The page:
Sheep populations in the 1870s grew steadily in Wyoming Territory. In his annual report of 1878, Governor John W. Hoyt reported that sheep numbers exceeded 200,000 head.
The ascent of the sheep business differed from the cattle boom. Wholesale prices for cattle doubled from 1878 to 1882. From 1881 to 1885, cattle prices rarely slipped below $5 per hundredweight. Sheep prices were more stable. Though they enjoyed strong months, prices stayed between $3.50 and $4.50 per hundredweight until the disastrous winter of 1886-87. At the same time the price of wool, remained flat or slightly declined.
Furthermore, unlike many of Wyoming’s original wealthy cattlemen like Moreton Frewen, Hubert Teschemacher and Fredric DeBillier, early sheepmen tended to be “hand built,” coming from modest economic circumstances, according to present-day Wyoming Stock Growers Association Executive Director, Jim Magagna.
As historian David McCullough reminds us, Teschemacher decided to become a ranchman after reading a newspaper in Paris. In contrast, J.B. Okie never left his native land before he came west from Washington, D.C. to Rawlins in 1882. Though he came from an upper middle-class family and borrowed his $4,500 seed money from his mother, Okie spent three winters in a dugout on Badwater Creek, a tenancy most likely unthinkable for Teschemacher or Frewen.
In the 1880s, the boosters and shills lost no time in getting out the word: There was money in sheep. In his 1880 book, The Beef Bonanza or, How to Get Rich on the Plains author James Brisbin felt compelled to include a chapter titled “Sheep-Farming in the West.”
“The Great American Desert is the natural home of the sheep,” he wrote. But when he bought a ranch in Montana a year after his book was published, he did not run sheep.
Wyoming operators like the Cosgriff Brothers–Thomas, James and John – did run sheep, however. These three ex-Vermonters purchased land between Hanna and Rawlins, Wyo. from the Union Pacific Railroad, and eventually built their flocks to 125,000 head. Like Okie, they entered the business in 1882.
Producers began importing bands as large as 10,000 head—from the West Coast. In 1882, Hartman K. Evans and his partner, Robert Homer, drove 23,000 sheep 850 miles from Pendleton, Ore., to Laramie, Wyo. It took them four months.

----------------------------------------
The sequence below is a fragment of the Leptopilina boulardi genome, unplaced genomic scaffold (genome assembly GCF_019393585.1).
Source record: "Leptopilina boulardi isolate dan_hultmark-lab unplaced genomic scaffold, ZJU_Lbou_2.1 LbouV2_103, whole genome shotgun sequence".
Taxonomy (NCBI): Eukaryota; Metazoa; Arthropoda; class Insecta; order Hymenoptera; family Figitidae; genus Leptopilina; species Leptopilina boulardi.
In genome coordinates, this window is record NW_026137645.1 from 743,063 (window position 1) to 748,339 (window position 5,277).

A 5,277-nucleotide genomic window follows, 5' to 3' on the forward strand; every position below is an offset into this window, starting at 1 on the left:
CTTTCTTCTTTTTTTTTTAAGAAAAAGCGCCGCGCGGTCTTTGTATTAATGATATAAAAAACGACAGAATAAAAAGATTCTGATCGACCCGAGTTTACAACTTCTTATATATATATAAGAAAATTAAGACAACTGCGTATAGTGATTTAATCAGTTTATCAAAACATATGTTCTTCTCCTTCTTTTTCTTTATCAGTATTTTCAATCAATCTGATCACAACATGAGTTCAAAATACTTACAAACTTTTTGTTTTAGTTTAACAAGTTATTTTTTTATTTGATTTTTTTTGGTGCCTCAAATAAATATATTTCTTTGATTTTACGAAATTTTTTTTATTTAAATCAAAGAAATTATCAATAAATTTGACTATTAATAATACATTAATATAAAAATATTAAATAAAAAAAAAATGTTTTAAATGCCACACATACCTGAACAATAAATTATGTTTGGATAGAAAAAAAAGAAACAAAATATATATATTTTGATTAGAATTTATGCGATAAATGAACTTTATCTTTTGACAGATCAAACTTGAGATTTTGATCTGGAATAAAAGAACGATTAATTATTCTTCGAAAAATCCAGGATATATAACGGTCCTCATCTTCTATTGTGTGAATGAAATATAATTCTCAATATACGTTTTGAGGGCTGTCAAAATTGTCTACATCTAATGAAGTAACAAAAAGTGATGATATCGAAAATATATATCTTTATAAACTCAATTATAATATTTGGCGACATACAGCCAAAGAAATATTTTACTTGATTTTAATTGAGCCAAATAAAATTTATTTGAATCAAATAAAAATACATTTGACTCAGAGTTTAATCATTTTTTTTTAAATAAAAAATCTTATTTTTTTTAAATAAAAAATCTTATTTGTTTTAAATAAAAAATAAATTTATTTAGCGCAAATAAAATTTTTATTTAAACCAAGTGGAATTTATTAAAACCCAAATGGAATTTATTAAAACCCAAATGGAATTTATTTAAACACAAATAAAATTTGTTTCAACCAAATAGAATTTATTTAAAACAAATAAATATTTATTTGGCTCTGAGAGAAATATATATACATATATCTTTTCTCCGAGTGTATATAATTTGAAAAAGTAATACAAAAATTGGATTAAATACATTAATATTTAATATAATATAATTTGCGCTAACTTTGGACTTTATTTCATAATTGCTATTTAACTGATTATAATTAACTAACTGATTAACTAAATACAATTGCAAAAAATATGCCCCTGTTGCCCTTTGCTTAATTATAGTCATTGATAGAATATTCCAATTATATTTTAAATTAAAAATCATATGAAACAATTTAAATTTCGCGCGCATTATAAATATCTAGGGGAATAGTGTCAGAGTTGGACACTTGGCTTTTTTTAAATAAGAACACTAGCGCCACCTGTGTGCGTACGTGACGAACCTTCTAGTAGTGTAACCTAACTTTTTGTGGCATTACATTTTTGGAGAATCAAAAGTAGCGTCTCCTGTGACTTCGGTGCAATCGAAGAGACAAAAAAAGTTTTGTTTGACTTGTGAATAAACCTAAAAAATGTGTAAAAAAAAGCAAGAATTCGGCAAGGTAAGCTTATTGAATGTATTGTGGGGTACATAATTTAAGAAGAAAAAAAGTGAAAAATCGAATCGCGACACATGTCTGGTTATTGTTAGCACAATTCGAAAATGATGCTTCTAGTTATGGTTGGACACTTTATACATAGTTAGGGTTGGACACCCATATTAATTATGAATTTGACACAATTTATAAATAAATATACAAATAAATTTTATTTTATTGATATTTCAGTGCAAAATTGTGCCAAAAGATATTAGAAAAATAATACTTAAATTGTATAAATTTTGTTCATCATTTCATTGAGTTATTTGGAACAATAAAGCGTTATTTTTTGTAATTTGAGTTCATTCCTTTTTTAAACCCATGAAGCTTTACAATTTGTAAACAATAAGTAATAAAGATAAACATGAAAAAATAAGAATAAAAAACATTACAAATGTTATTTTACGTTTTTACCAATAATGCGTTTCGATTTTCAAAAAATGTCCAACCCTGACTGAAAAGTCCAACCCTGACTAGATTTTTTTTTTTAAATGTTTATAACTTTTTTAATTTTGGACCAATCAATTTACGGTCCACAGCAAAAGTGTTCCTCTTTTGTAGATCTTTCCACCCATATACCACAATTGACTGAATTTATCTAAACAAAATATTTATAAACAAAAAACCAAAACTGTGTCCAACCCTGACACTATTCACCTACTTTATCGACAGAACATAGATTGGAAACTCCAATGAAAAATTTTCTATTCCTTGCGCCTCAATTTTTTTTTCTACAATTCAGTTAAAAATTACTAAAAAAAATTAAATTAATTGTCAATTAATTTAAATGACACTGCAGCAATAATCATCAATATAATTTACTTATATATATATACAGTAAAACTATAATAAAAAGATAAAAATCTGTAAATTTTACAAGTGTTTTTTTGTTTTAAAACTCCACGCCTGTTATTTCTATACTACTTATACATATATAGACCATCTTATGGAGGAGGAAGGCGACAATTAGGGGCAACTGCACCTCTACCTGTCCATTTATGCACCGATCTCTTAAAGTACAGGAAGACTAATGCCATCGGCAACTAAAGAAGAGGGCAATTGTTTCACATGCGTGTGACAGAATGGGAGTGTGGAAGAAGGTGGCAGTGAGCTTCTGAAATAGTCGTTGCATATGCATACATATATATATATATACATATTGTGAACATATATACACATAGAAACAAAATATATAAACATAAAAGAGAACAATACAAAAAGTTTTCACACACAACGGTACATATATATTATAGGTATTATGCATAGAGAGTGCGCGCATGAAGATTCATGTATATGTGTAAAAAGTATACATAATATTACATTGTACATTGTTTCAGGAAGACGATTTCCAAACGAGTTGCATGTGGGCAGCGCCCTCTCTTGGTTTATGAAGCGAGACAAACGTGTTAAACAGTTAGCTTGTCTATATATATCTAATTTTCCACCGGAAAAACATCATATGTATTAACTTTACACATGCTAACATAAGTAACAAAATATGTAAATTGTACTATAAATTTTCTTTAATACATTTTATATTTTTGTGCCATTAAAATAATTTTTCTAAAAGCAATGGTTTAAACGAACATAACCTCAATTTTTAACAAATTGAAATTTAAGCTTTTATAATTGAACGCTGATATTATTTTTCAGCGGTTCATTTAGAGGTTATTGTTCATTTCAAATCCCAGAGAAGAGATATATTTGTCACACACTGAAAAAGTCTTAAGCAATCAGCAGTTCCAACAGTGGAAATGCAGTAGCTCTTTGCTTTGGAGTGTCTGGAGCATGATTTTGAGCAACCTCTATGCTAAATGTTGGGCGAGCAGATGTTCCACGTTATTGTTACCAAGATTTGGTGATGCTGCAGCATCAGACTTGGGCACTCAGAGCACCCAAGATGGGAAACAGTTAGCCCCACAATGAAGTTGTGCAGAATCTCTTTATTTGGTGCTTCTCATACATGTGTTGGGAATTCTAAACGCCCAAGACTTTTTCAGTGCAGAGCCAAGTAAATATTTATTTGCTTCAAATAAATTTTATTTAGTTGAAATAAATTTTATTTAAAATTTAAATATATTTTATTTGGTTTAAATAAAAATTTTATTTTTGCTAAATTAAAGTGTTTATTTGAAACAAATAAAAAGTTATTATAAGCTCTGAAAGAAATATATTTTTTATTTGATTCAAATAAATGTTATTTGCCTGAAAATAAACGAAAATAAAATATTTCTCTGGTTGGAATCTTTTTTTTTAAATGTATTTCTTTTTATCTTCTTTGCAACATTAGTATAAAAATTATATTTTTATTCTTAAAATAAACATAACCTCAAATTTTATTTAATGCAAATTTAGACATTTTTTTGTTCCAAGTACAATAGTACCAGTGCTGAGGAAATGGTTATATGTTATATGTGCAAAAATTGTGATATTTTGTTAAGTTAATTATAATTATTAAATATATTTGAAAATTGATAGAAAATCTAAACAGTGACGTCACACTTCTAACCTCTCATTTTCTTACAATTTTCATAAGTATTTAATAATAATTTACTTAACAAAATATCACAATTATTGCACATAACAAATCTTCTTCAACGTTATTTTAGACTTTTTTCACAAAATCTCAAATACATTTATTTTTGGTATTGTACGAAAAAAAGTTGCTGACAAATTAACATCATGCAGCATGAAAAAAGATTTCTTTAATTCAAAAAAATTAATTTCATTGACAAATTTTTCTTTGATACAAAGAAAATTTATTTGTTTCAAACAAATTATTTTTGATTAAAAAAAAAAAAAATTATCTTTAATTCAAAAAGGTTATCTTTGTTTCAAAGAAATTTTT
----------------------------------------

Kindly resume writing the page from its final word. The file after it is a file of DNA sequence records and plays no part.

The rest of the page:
National production was growing steadily, and much of the growth must have been due to sheep in the West. The wool clip, or total supply of wool, increased in the United States from 264 million pounds in 1880 to 329 million in 1885, or roughly 25 percent in six years.
But trouble came. Besides avoiding clashes with cattlemen about grazing, Wyoming sheep operators had to survive three calamities in the next 15 years: the killer winter of 1886-1887, which reduced herds and ravaged prices; a financial earthquake, the Panic of 1893; and the Wilson-Gorman Tariff of 1894, which eliminated the import duty on wool and created a dreaded “free wool” era.
Warren, for example, managed to make it through the winter of 1886-1887, and by 1890 was running 110,000 sheep and his lamb crop reached 25,000. Yet the Panic of 1893 spared no one; it bankrupted even the Union Pacific Railroad. In 1894, the Warren Livestock Company went into receivership as well, with $200,000 in debts. Wyoming wool revenue in 1894 was roughly half of what it was in 1890.
The Cosgriffs apparently survived the Panic. In 1895 the brothers sent the largest shipment ever of Wyoming wool-- 800,000 pounds—via that same bankrupt railroad to Boston.
It’s not surprising, therefore, that Warren testified before Congress in 1894 that Wyoming could not survive without a wool tariff. “We can not compete successfully in any part of the United States with Australia in raising wool,” he said, noting that the state’s production costs were too high. “The condition of sheep and woolgrowing is very severely depressed, more so than any other business in the State and growers are greatly discouraged,” he added.
The lack of federal support for wool did have one silver lining: Producers began raising more lamb and mutton. Previously, sheep—most of them Merino or crossbred Merinos —were raised for their wool. Now Rambouillet, Shropshire, Cotswold and Delaine Merinos—a breed created for wool and meat production—were being introduced into herds and making sheep dual-purpose animals.
The Dingley Act
Warren had a strong affiliation with the American Protective Tariff League, one of the leading anti-free trade organizations of the day. The Wyoming senator chance to support Congressman and fellow Republican Nelson Dingley, Jr. of Maine and his Dingley Act, which doubled any historical tariffs on wool.
The Dingley Act of 1897 started a second boom in sheep. By 1890, there were 712,500 sheep in Wyoming. By 1900, Wyoming sheep had passed the 5 million mark. As for cattle, Wyoming counted 1.5 million of them in 1895 but by 1898, one year after the passage of the Dingley Tariff, there were only 706,000 head.
The ‘Bitterest War’
Given these fast-changing conditions, conflicts between cattle and sheep growers were perhaps inevitable. They centered on grazing rights on the public range. As Frank Benton, a writer and cattleman from Eagle County, Colo., wryly wrote, “a sheep [has] no business eating grass away from a steer.” Violence against sheepmen occurred all over the Rocky Mountain West, but the battle in Wyoming, notes America’s Sheep Trails author Wentworth, was “the bitterest war of all.”